Like the superhero Iron Man, who can withstand several blows to his titanium alloy and still emerge undeterred, Democratic presidential candidate Barack Obama has had to overcome several hits to his campaign that would have crippled a weaker man.
First, there was the Tony Rezko connection. Rezko, a real estate developer currently on trial for demanding kickbacks from businesses, was also a contributor to Obama’s campaign. The story hurt Obama’s credibility a bit, but his message continued to resonate among his supporters.
Then there was the issue involving his former minister Rev. Jeremiah Wright. Wright’s comments vilifying the “white power struggle,” though admittedly unfairly connected to Obama, were nevertheless still ill-advised and anachronistic.
Wright or wrong, going public with these divisive sentiments screamed of selfishness, arrogance and attention-seeking. Wright came off as a man who feels he should say whatever he wants, without regard to the feelings of others, notably those that have supported him while he ranted from the pulpit. The fact that he claimed to “represent the church,” made it all the worse. Obama barely made it out of that PR assault with his political life.
Fortunately, the damage control he displayed stopped the bleeding long enough to rebuild the obelisk of hope.
However, this time one wonders if he can do it again. Speaking firmly yet defiantly to Diane Sawyer on Good Morning America, Obama lashed back at those who dare to attack his wife’s patriotism. In February, while campaigning for her husband in Tennessee, Michelle stated that, for the first time in her life, she was really proud of her country. Suddenly, the GOP attack machine was on the offensive, claiming her remarks display a disdain for the country she is working to assure her husband will lead.
“I find [the criticism] unacceptable,” he told Sawyer, “the notion that you start attacking my wife or my family. Michelle is the most honest, the best person I know. She is one of the most caring people I know. She loves this country. And for them to try to distort or to play snippets of her remarks in ways that are unflattering to her, I think, is just low-class.”
The situation is reminiscent of the one that faced Democratic presidential nominee John Kerry in 2004, when his wife, Theresa Heinz Kerry, told Pittsburgh Tribune-Review Editor Colin McKickle to “shove it.” That was a public relations headache for Kerry, one that put him on the fence between his political future and his duty as husband. It may not have been the reason he lost the race, but it certainly hurt his chances to prove himself willing to show the kind of strength that his candidacy needed. He just seemed at a loss to control his more take-charge wife.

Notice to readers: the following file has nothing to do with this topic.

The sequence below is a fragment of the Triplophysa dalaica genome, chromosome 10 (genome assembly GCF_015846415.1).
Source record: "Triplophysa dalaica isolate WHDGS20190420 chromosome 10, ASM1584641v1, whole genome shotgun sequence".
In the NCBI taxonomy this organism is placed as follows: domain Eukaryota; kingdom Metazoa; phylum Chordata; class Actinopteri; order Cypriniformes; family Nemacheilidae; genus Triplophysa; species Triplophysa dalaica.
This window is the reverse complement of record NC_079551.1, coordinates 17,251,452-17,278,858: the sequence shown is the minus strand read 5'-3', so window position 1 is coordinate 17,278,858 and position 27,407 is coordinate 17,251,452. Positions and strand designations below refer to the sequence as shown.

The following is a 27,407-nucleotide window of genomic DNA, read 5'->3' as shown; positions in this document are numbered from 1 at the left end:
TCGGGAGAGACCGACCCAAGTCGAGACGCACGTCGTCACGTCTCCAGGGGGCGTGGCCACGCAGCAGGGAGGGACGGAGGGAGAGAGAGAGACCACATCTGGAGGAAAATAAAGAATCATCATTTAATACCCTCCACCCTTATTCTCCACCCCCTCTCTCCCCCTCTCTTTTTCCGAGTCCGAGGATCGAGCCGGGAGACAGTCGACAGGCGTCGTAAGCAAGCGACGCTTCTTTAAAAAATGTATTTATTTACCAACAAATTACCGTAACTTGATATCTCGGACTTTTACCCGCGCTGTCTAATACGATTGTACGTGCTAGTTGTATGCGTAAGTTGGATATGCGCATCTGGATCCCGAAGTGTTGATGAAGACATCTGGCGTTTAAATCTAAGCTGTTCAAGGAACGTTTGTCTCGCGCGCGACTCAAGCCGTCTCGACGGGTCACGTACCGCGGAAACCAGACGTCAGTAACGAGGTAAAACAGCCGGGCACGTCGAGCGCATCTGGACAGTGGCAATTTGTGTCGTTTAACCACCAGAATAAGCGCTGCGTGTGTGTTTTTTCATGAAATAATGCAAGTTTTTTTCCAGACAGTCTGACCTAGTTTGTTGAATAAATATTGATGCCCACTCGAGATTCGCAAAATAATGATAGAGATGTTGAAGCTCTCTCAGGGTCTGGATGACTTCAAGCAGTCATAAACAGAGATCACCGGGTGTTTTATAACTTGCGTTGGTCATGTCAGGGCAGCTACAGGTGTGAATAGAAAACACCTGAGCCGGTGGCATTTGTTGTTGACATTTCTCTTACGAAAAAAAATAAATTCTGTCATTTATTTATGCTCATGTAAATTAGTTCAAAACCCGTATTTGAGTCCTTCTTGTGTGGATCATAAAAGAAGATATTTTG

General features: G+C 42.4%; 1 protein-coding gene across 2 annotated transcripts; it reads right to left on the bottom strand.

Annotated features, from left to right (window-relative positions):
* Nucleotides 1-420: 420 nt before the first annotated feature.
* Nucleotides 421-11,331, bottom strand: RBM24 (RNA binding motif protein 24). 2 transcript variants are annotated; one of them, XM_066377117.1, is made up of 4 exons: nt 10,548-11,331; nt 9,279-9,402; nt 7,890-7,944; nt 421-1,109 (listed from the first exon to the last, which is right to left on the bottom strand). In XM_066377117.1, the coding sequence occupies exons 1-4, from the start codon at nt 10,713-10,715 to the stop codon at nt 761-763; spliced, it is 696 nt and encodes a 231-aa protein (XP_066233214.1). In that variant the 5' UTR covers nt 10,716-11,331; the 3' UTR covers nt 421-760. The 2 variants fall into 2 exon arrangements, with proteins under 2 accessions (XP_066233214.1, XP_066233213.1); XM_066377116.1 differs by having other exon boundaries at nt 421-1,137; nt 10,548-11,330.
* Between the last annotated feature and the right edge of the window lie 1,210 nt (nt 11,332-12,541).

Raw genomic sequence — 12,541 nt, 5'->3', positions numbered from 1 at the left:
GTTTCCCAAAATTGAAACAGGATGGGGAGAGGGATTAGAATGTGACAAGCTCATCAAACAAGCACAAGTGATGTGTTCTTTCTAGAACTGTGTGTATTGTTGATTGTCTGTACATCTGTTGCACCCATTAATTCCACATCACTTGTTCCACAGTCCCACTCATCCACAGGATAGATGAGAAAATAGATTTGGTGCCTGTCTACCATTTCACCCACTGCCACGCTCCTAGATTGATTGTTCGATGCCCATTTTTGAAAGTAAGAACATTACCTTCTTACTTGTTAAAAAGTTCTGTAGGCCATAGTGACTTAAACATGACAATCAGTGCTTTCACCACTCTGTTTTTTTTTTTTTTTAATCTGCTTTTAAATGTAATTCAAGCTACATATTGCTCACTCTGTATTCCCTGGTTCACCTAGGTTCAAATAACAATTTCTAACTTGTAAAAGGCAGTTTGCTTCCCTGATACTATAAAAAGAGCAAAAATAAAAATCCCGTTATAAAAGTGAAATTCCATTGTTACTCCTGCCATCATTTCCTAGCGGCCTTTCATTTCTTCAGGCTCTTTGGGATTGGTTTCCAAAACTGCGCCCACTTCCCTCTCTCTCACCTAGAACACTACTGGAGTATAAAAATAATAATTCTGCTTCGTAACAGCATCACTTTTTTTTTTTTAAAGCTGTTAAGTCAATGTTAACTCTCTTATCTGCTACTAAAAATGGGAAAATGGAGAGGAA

To his credit, Obama did what he felt was right, which is defend his wife while also helping stem the “is he patriotic enough?” questioning from the swing states. His sudden decision to wear American flag pins seems too coincidental for their own good, but it is what he needs to do in these final months to secure his nomination.
However, in handling the situation in this manner, he risks raising more eyebrows about whether he possesses the toughness to lead this nation. Skeptics will ask: “Gee, if he will not correct his wife when she is making a flagrantly un-American statement, what would happen if he must show toughness against Iran President Ahmadinejâd?” It could turn into the one weak spot that cripples his campaign even if he does secure the nomination.
“Lay off my wife,” said Obama, addressing his critics and political adversaries. He seems to disregard Michelle’s comments by chalking them up to her “outspoken nature,” similar to what Kerry did.
Michelle Obama meant well, but I think that Barack would be better suited to find a middle ground that suits all of his needs, both political and personal. He should argue that the comment was merely meant as hyperbole and then show the ways that his wife has displayed her patriotism. Then just move on. As long as this soundbyte remains in the ether without a definite and clear justification, Obama is going to remain a messenger of hope without the clarity to resonate with voters who say they would “vote for John McCain if Hillary Clinton drops out.”
If he takes one more blow, his suit of armor may not be able to withstand it,